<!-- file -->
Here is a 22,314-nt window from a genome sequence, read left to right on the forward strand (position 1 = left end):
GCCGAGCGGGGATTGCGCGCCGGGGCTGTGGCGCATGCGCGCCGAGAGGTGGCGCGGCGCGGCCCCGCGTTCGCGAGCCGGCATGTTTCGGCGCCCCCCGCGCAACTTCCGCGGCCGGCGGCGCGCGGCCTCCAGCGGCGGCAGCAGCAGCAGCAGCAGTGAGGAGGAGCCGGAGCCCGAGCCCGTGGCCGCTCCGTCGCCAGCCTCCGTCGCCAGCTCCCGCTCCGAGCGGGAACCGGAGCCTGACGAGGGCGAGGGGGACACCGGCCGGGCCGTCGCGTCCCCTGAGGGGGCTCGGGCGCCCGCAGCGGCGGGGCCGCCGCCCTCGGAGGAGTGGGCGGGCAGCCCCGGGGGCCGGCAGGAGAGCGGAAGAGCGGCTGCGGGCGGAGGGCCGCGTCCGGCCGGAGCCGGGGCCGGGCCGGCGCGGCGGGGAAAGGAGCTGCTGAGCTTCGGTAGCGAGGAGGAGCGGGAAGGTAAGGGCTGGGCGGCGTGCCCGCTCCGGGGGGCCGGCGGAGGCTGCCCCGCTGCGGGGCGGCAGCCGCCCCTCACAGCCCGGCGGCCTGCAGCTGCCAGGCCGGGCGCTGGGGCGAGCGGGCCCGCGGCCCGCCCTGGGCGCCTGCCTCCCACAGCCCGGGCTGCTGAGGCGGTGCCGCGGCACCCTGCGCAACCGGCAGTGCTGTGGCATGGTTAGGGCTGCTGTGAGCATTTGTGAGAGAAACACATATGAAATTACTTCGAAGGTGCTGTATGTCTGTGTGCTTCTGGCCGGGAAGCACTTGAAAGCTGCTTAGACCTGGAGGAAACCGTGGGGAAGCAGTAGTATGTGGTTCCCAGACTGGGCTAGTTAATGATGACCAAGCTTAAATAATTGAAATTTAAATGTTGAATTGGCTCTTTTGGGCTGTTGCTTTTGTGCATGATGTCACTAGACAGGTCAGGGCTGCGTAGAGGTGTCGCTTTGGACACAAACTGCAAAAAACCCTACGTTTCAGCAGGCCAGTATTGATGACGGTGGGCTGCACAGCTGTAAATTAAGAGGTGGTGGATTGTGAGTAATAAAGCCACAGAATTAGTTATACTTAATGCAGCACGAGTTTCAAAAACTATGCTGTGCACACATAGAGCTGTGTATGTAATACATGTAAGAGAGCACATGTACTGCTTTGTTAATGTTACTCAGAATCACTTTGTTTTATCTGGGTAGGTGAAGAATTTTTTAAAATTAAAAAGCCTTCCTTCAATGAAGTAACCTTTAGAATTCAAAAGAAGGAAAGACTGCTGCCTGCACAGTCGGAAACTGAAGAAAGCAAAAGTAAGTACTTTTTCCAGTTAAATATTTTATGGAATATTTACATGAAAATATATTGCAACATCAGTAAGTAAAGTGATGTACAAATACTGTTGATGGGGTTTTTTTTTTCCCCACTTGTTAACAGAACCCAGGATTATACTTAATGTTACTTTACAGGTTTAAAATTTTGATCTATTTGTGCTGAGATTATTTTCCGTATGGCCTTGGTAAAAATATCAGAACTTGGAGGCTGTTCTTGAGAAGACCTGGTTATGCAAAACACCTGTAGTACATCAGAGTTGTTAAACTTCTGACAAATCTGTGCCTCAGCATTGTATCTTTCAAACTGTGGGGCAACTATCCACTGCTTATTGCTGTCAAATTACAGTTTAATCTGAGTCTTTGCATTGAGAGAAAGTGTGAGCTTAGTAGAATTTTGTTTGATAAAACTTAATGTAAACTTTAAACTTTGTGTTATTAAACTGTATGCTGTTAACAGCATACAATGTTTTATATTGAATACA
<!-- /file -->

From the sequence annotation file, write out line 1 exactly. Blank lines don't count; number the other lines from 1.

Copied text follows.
Here is a 22,314-nt window from a genome sequence, read left to right on the forward strand (position 1 = left end):